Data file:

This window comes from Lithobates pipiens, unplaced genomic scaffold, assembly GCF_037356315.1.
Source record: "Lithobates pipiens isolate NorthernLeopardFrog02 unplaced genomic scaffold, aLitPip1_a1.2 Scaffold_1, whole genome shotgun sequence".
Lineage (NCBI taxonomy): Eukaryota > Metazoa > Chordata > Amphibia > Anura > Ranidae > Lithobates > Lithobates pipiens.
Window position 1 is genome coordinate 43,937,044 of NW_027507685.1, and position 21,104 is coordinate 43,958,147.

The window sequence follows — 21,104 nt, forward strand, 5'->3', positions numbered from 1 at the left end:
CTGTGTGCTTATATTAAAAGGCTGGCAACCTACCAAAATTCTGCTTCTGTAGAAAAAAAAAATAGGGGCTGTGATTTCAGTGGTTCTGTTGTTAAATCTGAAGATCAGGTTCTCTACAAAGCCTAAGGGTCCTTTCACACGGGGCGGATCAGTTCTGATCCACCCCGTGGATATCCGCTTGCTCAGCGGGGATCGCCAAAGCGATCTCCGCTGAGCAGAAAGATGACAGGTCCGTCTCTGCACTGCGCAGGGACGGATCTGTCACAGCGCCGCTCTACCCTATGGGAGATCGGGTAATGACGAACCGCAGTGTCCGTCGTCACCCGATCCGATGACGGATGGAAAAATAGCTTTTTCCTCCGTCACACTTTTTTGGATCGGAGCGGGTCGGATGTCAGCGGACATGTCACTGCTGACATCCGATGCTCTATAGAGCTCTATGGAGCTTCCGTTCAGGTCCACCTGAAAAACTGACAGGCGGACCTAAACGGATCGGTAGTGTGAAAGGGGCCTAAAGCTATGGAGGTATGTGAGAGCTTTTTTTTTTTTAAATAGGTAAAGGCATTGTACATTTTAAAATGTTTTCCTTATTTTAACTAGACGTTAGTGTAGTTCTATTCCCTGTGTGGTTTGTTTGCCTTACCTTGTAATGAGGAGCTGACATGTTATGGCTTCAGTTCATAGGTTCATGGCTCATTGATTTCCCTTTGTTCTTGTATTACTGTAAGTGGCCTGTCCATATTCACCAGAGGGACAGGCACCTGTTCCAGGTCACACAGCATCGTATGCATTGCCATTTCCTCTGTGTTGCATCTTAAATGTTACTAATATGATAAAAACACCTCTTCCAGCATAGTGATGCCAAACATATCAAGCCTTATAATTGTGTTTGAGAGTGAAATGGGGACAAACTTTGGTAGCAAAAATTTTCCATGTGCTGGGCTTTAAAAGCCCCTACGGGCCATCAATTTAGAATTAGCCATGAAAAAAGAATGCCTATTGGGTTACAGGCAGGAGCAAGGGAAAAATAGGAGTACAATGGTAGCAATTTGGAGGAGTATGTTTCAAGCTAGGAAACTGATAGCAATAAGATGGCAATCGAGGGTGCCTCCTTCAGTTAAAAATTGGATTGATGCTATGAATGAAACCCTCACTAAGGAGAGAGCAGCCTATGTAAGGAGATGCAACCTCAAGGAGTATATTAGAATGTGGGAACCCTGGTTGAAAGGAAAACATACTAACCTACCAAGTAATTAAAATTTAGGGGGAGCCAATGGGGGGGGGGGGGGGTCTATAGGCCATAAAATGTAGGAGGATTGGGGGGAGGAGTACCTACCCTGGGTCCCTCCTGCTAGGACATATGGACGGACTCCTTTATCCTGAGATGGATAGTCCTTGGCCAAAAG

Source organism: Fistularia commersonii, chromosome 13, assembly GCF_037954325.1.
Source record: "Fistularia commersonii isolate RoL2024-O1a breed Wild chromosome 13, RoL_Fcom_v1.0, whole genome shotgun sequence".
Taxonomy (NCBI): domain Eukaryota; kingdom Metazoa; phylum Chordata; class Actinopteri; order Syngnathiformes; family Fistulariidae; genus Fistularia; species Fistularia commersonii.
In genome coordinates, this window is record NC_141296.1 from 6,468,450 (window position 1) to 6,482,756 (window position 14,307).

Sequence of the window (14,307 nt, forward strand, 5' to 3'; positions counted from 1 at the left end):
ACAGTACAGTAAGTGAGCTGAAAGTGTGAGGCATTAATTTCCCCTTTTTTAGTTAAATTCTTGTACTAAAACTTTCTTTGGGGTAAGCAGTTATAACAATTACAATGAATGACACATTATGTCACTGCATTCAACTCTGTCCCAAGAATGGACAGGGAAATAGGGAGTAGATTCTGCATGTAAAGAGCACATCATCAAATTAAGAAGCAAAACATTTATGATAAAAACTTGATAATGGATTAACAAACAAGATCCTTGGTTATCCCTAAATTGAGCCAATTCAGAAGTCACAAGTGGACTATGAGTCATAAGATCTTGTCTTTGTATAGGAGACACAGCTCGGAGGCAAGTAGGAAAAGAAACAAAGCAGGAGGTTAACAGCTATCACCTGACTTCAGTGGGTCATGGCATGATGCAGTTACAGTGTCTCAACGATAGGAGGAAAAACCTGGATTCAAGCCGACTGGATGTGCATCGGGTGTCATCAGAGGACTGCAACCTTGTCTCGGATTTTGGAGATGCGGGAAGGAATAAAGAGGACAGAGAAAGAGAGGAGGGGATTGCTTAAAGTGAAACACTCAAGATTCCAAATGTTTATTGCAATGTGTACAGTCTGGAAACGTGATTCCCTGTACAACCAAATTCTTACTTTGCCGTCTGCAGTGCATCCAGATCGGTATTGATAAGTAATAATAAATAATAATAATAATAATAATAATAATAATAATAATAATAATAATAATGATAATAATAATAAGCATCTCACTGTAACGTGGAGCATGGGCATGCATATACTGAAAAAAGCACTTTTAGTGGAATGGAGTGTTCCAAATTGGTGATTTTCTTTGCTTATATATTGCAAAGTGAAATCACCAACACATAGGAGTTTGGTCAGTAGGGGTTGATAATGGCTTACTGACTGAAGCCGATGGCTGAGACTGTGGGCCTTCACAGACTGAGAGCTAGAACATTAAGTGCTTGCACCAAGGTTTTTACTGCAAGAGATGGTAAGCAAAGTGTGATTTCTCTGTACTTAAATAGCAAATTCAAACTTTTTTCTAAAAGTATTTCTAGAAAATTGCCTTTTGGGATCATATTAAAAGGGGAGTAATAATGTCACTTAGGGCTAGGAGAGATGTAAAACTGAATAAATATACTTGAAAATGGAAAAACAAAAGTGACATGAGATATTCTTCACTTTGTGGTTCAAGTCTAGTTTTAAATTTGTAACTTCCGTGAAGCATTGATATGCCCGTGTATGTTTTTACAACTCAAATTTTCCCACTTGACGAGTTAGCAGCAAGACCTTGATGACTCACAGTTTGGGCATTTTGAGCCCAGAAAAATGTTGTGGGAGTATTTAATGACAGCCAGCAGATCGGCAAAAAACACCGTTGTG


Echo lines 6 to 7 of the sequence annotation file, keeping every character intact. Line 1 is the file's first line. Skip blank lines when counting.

CTGTGTGCTTATATTAAAAGGCTGGCAACCTACCAAAATTCTGCTTCTGTAGAAAAAAAAAATAGGGGCTGTGATTTCAGTGGTTCTGTTGTTAAATCTGAAGATCAGGTTCTCTACAAAGCCTAAGGGTCCTTTCACACGGGGCGGATCAGTTCTGATCCACCCCGTGGATATCCGCTTGCTCAGCGGGGATCGCCAAAGCGATCTCCGCTGAGCAGAAAGATGACAGGTCCGTCTCTGCACTGCGCAGGGACGGATCTGTCACAGCGCCGCTCTACCCTATGGGAGATCGGGTAATGACGAACCGCAGTGTCCGTCGTCACCCGATCCGATGACGGATGGAAAAATAGCTTTTTCCTCCGTCACACTTTTTTGGATCGGAGCGGGTCGGATGTCAGCGGACATGTCACTGCTGACATCCGATGCTCTATAGAGCTCTATGGAGCTTCCGTTCAGGTCCACCTGAAAAACTGACAGGCGGACCTAAACGGATCGGTAGTGTGAAAGGGGCCTAAAGCTATGGAGGTATGTGAGAGCTTTTTTTTTTTTAAATAGGTAAAGGCATTGTACATTTTAAAATGTTTTCCTTATTTTAACTAGACGTTAGTGTAGTTCTATTCCCTGTGTGGTTTGTTTGCCTTACCTTGTAATGAGGAGCTGACATGTTATGGCTTCAGTTCATAGGTTCATGGCTCATTGATTTCCCTTTGTTCTTGTATTACTGTAAGTGGCCTGTCCATATTCACCAGAGGGACAGGCACCTGTTCCAGGTCACACAGCATCGTATGCATTGCCATTTCCTCTGTGTTGCATCTTAAATGTTACTAATATGATAAAAACACCTCTTCCAGCATAGTGATGCCAAACATATCAAGCCTTATAATTGTGTTTGAGAGTGAAATGGGGACAAACTTTGGTAGCAAAAATTTTCCATGTGCTGGGCTTTAAAAGCCCCTACGGGCCATCAATTTAGAATTAGCCATGAAAAAAGAATGCCTATTGGGTTACAGGCAGGAGCAAGGGAAAAATAGGAGTACAATGGTAGCAATTTGGAGGAGTATGTTTCAAGCTAGGAAACTGATAGCAATAAGATGGCAATCGAGGGTGCCTCCTTCAGTTAAAAATTGGATTGATGCTATGAATGAAACCCTCACTAAGGAGAGAGCAGCCTATGTAAGGAGATGCAACCTCAAGGAGTATATTAGAATGTGGGAACCCTGGTTGAAAGGAAAACATACTAACCTACCAAGTAATTAAAATTTAGGGGGAGCCAATGGGGGGGGGGGGGGGTCTATAGGCCATAAAATGTAGGAGGATTGGGGGGAGGAGTACCTACCCTGGGTCCCTCCTGCTAGGACATATGGACGGACTCCTTTATCCTGAGATGGATAGTCCTTGGCCAAAAG

Source organism: Fistularia commersonii, chromosome 13, assembly GCF_037954325.1.